Each year, the Pitchfork Music Festival curates a unique lineup full of up-and-comers, indie darlings and under-the-radar rap artists, and 2018 was no different. The three-day event, which took over Chicago’s Union Park from July 20-22, boasted a collection of buzz-worthy acts – many of whom call The Windy City home – but it was a pair of legends, Ms. Lauryn Hill and Chaka Khan, that absolutely stole the show.
Hill’s presence permeated every aspect of the third and final day of Pitchfork, starting with her early afternoon soundcheck that delayed the schedule of the Green and Red Stages. Festival-goers could be heard speculating about everything from what time Hill would go on to if she would cut the set short or if she would take the stage at all. When she finally walked out to begin her festival-closing, headlining set, the crowd absolutely erupted, already in awe of the talent before them.
Images of the works of gripping artists including Nina Chanel Abney, Rehema Chachage and more, accompanied by a hip-hop/reggae soundtrack from Hill’s DJ, set the stage for a performance that would be at once serious and celebratory. After approximately 20 minutes of hype, Hill emerged from stage right ready to reveal the many ways music can change the world.
Her Green Stage set was billed as a 20th anniversary performance of The Miseducation of Lauryn Hill, but that didn’t mean it was predictable. Hill changed up the track order, led her jazz-influenced band in new arrangements and extended jams, all the while injecting a renewed intensity – perhaps inspired by the perspective gained in the past two decades – into each song. From her “Lost Ones” opener to the genre-merging closer “Doo Wop (That Thing),” Hill wielded her virtuoso vocal and lyrical gifts to deliver results that were nothing short of stunning.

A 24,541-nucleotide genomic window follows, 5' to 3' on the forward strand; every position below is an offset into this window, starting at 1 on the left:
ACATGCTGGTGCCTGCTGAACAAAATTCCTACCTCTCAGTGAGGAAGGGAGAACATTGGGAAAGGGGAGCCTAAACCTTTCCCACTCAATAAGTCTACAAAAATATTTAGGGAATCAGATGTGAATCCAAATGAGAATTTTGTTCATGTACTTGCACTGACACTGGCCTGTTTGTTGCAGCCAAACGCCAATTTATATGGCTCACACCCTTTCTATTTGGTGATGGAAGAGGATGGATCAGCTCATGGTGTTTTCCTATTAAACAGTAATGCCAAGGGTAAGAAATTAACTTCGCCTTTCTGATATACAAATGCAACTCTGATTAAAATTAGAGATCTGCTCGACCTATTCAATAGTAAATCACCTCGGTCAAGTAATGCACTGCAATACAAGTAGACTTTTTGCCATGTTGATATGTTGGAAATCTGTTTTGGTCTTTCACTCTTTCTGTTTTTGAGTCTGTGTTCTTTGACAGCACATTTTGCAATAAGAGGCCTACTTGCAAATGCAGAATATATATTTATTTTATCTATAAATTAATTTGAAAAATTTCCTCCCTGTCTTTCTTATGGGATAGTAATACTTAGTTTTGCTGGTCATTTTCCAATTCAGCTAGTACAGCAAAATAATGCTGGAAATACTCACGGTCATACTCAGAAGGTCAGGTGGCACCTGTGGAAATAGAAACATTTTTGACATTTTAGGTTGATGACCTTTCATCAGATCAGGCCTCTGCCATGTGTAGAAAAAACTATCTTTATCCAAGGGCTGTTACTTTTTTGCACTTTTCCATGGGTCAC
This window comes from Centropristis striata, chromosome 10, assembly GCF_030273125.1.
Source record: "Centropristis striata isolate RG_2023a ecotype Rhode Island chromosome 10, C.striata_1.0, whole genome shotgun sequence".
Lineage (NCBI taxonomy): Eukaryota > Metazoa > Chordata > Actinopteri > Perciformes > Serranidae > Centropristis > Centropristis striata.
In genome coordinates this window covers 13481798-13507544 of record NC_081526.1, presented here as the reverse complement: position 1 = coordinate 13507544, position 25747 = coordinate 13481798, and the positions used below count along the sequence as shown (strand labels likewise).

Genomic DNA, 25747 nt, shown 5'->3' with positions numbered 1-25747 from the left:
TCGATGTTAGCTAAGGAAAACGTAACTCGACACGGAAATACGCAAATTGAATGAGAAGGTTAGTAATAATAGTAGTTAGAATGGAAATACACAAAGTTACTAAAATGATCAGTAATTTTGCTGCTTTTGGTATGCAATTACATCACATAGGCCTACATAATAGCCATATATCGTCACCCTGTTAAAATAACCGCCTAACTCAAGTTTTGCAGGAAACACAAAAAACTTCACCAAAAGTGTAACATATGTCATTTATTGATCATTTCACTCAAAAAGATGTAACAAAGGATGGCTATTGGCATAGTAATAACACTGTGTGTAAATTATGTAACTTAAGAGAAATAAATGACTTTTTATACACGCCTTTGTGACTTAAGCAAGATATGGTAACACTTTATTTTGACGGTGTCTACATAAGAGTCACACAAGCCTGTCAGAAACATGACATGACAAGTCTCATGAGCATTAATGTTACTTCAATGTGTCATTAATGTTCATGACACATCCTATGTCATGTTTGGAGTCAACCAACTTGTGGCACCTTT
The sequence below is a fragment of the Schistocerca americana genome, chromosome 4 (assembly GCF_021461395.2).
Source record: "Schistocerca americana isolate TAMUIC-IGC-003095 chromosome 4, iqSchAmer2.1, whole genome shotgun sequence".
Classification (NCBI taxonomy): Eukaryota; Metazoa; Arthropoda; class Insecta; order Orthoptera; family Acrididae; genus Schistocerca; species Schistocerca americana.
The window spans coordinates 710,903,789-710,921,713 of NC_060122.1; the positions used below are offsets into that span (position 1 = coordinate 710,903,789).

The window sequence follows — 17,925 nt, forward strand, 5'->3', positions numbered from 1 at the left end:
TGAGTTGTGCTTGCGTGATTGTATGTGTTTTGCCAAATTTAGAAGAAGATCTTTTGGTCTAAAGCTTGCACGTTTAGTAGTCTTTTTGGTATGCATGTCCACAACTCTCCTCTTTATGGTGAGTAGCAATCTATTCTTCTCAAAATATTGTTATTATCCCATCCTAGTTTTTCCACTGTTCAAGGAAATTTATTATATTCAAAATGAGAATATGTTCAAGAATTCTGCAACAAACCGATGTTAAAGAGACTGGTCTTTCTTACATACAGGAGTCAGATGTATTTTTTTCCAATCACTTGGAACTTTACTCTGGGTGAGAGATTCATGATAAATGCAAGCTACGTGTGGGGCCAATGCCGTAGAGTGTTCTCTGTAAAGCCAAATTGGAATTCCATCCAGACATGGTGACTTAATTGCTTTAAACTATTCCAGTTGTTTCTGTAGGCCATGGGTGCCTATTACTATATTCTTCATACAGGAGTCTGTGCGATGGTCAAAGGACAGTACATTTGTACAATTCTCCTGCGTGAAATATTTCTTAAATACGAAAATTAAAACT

Earlier in the evening, 10-time Grammy Award winner Chaka Khan performed to a massive crowd at the Red Stage, belting out some of her biggest hits including “Tell Me Something Good,” “I’m Every Woman” and “Ain’t Nobody.” Khan’s backing band was at its funky best on the Rufus track “I’m a Woman (I’m a Backbone)” thanks to a confident, wandering bassline introduction and spotlight-stealing guitar solo that mirrored Khan’s message of empowerment.
While the day belonged to the icons, several young artists showed that they are more than ready to accept the baton with star-making sets of their own. Chicago’s own Noname’s speedy and smart lyrical flow was even more impressive in the live setting, while her humor and authenticity charmed everyone within earshot. At one point, a weed-induced haze caused her to flub some lyrics and, rather than starting the track again, Noname leaned into the moment, dropping an impressive, impromptu a capella verse.
Courtney Barnett’s effortless cool highlighted the Friday fun and – as one of only a handful of straight-up rock acts on this year’s lineup – her freewheeling guitar solos offered a sound that combined past, present and future. Odd Future alum Syd and Big Thief also performed memorable sets on Friday, and Saturday saw Zola Jesus and Kelela, among others, step into the spotlight. The War on Drugs, Fleet Foxes, Tame Impala, Japanese Breakfast and many more also made Pitchfork 2018 a festival to remember.
In a time when major music festivals seem to have a self-imposed problem with booking female-fronted acts, Pitchfork stands out as a beacon of light for fans who appreciate listening to diverse voices share their stories in song. We can’t wait to see what 2019 brings!
More information on the Pitchfork Music Festival can be found at www.pitchforkmusicfestival.com.